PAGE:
Mitchell Charity argued that we should think carefully before doing too much more optimization of Parrot until we've got stuff working correctly. Leo agreed, up to a point, but pointed out that optimizing for speed is lot of fun. Brent Royal-Gordon thought that it was a balancing act, some things are painfully slow and need optimizing, at other times, things are painfully none existent and need to be implemented. Objects were both of those things for a while.
Piers Cawley said that, for all that objects were slow (getting faster), he thought they were rather lovely.
At the back end of the previous week, Larry introduced the idea of
subscripting hashes with
when you mean
This surprised John Williams (and others I'm sure, it certainly
surprised me, but it's one of those "What? Oh... that makes a
lot of sense" type surprises.) Larry explained his thinking on the
Apparently it arose because
was too ugly to live, but too useful to die, so
:foo«bar» was invented, and
once you have that, it is but a short step to
(If you've not read Exegesis 7, you probably don't know that
:foo«bar» is equivalent
foo => 'bar', but
you do now.) John wasn't convinced though. It remains to be seen if
he's convinced Larry.
Larry: unfortunately it's an unavoidable part of my job description to decide how people should be surprised.
Oh lord... I'm really not following this particular thread. The mutating methods thread branched out in different directions that made my head hurt. I *think* we're still getting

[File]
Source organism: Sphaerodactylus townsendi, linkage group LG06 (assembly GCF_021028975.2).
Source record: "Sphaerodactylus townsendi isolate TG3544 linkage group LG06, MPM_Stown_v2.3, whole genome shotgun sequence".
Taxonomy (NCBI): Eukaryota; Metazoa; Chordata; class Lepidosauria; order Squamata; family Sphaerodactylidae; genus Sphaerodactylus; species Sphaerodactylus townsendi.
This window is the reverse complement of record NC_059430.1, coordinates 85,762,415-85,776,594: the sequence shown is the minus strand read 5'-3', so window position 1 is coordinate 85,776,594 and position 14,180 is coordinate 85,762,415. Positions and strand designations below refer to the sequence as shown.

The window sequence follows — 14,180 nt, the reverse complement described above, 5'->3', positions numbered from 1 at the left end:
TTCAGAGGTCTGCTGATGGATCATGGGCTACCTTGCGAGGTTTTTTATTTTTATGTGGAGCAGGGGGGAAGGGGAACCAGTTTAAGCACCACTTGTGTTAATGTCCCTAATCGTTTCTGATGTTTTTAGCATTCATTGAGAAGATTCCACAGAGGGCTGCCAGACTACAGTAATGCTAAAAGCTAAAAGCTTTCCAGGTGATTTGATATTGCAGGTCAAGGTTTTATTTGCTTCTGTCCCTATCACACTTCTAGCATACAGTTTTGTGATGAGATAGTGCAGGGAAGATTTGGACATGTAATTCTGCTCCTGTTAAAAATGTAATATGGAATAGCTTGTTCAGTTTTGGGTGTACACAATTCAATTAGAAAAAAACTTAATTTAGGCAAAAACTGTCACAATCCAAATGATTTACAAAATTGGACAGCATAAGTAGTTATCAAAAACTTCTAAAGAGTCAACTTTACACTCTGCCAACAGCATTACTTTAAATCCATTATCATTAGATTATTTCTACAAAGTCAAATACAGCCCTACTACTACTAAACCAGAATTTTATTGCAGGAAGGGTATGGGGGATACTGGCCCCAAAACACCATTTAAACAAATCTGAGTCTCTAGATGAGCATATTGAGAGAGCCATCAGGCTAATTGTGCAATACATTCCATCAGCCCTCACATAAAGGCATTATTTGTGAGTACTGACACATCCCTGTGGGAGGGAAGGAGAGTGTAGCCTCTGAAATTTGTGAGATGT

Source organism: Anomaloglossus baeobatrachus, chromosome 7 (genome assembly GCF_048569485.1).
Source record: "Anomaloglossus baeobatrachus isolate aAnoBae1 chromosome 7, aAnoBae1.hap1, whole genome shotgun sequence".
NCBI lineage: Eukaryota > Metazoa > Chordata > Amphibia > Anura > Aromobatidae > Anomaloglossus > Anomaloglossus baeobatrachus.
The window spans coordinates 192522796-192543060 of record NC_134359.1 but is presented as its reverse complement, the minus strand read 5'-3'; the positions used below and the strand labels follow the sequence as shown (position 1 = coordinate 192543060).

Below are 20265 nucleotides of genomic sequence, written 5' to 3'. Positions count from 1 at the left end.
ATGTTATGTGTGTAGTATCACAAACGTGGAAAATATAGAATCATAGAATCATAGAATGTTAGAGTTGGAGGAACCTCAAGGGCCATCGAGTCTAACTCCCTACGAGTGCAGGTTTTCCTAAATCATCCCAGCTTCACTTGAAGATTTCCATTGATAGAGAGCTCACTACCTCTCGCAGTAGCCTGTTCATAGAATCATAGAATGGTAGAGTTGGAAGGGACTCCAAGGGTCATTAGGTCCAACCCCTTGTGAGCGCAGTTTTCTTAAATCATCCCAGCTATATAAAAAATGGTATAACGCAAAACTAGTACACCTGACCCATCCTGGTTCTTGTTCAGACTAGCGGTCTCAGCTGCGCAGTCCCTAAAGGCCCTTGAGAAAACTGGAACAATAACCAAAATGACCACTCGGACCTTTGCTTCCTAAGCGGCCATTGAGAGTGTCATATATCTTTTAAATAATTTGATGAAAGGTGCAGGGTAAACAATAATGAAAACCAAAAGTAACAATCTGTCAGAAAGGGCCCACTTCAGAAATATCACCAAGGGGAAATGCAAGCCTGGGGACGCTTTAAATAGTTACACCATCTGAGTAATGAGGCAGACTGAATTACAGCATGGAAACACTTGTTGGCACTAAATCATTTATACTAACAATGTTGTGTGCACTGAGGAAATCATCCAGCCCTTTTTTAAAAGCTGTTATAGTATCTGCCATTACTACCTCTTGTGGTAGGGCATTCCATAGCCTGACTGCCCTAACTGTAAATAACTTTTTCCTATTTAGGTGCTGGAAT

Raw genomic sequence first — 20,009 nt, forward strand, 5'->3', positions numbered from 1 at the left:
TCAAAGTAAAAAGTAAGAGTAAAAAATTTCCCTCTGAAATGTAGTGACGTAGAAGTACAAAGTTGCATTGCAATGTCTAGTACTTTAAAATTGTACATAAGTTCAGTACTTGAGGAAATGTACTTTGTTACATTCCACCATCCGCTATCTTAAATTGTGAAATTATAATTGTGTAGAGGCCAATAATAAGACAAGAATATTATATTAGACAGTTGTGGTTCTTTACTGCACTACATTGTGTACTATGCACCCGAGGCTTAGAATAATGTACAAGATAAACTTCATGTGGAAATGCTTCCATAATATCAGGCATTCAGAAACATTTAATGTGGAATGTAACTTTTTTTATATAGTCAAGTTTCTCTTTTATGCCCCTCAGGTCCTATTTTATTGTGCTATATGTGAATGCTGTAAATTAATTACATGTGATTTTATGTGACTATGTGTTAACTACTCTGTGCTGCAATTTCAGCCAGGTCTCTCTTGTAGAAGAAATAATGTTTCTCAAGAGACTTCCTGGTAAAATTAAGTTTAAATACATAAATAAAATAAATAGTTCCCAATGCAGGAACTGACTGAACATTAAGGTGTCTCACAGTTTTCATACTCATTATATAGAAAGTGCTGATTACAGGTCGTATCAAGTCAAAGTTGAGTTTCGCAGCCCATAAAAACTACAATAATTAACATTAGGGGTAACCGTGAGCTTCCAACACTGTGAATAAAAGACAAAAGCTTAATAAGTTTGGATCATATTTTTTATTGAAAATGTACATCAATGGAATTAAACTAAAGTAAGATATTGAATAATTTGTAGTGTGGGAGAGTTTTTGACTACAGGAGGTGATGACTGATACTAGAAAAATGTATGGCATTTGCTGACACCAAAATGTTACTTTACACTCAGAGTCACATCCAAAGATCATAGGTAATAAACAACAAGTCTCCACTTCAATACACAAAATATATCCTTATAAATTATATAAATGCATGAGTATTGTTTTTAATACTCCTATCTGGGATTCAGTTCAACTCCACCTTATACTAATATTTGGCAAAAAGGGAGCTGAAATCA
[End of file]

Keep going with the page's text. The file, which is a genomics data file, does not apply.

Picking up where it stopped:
$aString.lc; # None mutating, returns a new lower case string $aString.=lc; # Mutating, makes $aString lower case
I'm going to bottle out of summarizing the rest of the thread. Hopefully subthread perpetrators will be kind to an ageing Summarizer and change subject lines to reflect the content of a given subthread. Ta.
Joe Gottman has been reading Synopsis 3 and had a bunch of questions. Much of the ensuing discussion covered the use of the 'broken bar' glyph as an infix form of the
zip operator. Which I didn't quite realise as I skimmed the thread during the week because courier doesn't seem to distinguish between the broken bar and the standard bar. Larry later suggested using the yen (¥) symbol instead, which has the advantage of looking a little like a zipper. I really hope that firms up from suggestion to design call.
Whee! I have an announcement! This summary is dedicated to my step grandson, Isaac Stamper, born 2004-03-17T13:13GMT at the RVI in Newcastle. There are (of course) photos online at http://www.bofh.org.uk/photos/Isaac/, but you don't have to go and look at them.
I'd also like to apologise to everyone on perl6-internals for my complete inability to post attachments to the list. I hope that those who are interested got to see my first cut at a Parrot implementation of xUnit in the end.
If you find these summaries useful or enjoyable, please consider contributing to the Perl Foundation to help support the development of Perl. You might also like to send me feedback at mailto:email@example.com, or drop by my website, maybe I'll add some content to it this week.
http://donate.perl-foundation.org/ -- The Perl Foundation
http://dev.perl.org/perl6/ -- Perl 6 Development site
http://www.bofh.org.uk/ -- My website, "Just a Summary"